July 14th, 2013 Sunday, 12:30 - 5:30 p.m.
Worthington Tour of Homes and Gardens
The Worthington Historical Society Home and Garden Tour 2013 will explore the Riverlea
neighborhood. Details on specific sites will be available at a later date.
In June, pre-sale tickets will be available at the Old Rectory and Fritzy Jacobs for
$12.00. On the day of the tour, tickets will be available at the Orange Johnson House and the Old Rectory for $15.00
This year we are very pleased to welcome our tour guests to the Village of Riverlea.
We will have numerous homes with a variety of architecture and creative interiors, fabulous gardens and offering multiple sites along the Olentangy River. You won’t want to miss this one!!! One of the reasons we chose Riverlea this year was because of this area’s interesting history.
Long before Riverlea came into existence, this acreage was part of the extensive land holdings
of the Scioto Company. In December of 1806, Moses Maynard (and his wife, Mary Griswold Maynard) purchased the entire Scioto Company holding of Nathan and Anna Stewart, some 475 acres; 276 acres in
Delaware County and 199 acres here in Worthington. Moses paid $2000 for all the acreage and was probably the first to clear land and live on this site.
The Maynard farm, which includes present day Riverlea, was situated adjacent to the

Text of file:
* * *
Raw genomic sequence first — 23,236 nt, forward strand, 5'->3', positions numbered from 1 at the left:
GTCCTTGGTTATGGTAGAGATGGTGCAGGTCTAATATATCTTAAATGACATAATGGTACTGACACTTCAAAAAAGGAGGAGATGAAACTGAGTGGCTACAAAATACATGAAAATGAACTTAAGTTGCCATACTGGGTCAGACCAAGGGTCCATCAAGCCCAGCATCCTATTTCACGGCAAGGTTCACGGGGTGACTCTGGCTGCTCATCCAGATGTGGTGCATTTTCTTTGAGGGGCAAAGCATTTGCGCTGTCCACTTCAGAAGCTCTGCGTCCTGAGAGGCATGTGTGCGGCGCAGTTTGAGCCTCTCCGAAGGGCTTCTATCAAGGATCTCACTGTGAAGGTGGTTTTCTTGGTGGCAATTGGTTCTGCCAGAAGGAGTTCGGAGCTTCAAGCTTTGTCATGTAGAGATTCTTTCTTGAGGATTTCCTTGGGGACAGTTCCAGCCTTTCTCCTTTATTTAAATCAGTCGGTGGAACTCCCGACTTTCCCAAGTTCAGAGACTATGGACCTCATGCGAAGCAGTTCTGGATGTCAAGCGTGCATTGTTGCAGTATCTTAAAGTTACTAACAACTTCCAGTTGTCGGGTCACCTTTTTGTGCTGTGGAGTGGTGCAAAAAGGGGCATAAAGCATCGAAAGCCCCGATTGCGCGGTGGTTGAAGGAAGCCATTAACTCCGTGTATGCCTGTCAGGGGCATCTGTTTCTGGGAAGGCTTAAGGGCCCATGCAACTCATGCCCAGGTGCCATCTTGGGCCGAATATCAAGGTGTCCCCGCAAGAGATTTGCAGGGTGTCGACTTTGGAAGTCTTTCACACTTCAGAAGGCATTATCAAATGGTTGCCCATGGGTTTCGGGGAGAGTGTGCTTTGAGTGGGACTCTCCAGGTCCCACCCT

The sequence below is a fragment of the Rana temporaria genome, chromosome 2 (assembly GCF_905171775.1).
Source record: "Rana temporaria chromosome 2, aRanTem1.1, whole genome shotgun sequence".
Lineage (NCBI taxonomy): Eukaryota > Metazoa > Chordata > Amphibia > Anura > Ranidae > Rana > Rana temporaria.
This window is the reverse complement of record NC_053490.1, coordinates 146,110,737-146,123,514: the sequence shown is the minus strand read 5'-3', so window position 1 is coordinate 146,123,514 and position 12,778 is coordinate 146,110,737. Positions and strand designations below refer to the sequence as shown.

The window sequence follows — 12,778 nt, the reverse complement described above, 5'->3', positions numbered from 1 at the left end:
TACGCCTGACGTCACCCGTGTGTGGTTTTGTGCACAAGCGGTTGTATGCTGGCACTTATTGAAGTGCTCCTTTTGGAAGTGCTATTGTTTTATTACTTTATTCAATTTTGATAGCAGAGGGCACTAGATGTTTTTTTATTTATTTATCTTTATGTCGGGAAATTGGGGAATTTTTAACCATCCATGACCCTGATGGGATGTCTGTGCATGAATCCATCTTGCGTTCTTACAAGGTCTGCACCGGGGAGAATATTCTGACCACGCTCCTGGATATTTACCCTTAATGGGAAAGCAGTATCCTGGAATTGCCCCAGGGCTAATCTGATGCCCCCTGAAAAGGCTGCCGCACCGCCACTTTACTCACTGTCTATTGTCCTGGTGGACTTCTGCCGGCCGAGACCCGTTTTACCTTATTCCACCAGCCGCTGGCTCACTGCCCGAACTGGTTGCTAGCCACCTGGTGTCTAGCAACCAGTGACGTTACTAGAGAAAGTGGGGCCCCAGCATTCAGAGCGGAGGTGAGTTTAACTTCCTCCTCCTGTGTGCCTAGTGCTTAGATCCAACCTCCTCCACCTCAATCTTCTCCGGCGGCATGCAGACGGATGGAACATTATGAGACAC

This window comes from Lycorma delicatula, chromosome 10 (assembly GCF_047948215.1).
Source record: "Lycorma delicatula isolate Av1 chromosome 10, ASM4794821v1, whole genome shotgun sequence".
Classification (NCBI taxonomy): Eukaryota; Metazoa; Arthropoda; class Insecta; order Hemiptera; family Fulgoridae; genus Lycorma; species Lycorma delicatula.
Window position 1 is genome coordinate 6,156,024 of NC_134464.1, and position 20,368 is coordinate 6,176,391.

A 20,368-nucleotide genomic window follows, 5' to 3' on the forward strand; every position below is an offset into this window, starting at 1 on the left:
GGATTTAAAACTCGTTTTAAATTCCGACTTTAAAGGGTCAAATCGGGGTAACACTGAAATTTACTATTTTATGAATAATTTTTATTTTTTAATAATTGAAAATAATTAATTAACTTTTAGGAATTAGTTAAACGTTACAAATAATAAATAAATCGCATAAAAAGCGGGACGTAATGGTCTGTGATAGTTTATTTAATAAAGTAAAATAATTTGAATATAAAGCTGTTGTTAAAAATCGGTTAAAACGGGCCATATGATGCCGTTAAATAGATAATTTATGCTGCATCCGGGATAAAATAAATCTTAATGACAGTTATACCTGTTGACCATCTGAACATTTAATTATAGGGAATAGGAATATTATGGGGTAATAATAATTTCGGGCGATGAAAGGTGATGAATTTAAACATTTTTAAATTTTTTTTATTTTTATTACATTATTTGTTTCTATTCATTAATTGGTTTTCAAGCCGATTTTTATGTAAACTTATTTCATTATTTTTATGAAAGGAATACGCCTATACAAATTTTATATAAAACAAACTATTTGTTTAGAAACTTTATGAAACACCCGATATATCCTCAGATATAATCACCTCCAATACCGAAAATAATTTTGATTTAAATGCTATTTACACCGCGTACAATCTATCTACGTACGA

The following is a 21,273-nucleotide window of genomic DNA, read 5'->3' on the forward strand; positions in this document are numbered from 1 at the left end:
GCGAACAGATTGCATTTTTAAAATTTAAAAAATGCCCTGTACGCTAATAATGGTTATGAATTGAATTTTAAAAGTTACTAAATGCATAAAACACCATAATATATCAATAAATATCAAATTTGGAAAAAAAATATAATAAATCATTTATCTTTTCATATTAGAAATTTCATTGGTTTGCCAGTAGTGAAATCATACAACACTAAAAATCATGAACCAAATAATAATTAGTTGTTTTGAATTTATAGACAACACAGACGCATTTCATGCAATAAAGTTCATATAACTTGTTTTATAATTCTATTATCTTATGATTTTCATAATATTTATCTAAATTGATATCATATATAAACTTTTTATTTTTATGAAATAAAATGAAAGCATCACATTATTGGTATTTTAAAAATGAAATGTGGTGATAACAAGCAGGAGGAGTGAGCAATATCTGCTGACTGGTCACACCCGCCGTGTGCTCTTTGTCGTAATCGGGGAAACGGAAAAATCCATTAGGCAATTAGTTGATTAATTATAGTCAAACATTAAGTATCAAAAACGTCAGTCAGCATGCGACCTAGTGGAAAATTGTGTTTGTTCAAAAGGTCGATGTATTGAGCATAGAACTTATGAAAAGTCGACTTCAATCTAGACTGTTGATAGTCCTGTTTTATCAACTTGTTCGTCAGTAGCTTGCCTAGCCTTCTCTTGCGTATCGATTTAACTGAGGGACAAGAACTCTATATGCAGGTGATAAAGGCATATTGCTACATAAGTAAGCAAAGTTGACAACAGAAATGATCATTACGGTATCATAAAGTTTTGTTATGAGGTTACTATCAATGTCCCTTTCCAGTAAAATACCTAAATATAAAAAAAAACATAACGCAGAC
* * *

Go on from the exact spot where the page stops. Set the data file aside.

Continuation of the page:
Worthington Manufacturing Co. along the river at the west end of South St.
During the War of 1812 the Manufacturing Company purchased 32 acres along the river from Moses and joint owner Ezra Griswold, Jr., which became home to a flock of prized merino sheep that would eventually spread into other farms throughout Worthington.
It could be that seeing a young, industrious Orange Johnson come to work in his comb making
shop near the Worthington Manufacturing Company, prompted Moses Maynard to encourage his daughter Achsa to marry Orange. Achsa brought her farm origins into the Johnson household. In recent
transcriptions of some of Mary Johnson’s (daughter of Achsa and Orange) letters, she refers to their home as the Manor which was a working farm including the sheep they raised and the wool they sold.
Achsa Maynard was not the only Maynard sibling to form a strong alliance in the developing
village of Worthington. Her brother Moses Maynard Jr., married Orange Johnson’s sister Crissa.
Achsa’s other brother, Apollos, married Emilia Wilcox and he too became a farmer. His farm and
home stood at the corner of what is now North High Street and Maynard Ave.
Her sister, Louisa married Potter Wright. Their son, Horace owned considerable farmland,
livestock and operated a sawmill on the east side of town. In 1861 Horace built a home in anticipation of his upcoming marriage. This home is now known as the Wright house, or the Sharon Memorial Hall
The Maynard farm continued to be farmed by his son Moses Jr. and Crissa, and then by his
grandson until 1864. They lived in the family home (pictured below) which was situated along High St., built of bricks, a “five over four” and resembled very closely the Orange Johnson House. The home
was demolished long ago, probably sometime before the Riverlea development.
Sometime after the Civil War, the Maynards sold the farm to the Noble Family, who continued to
farm it until into the 20th century.
Part 2 of the 2013 Home Tour will appear in the June issue of the Intelligencer.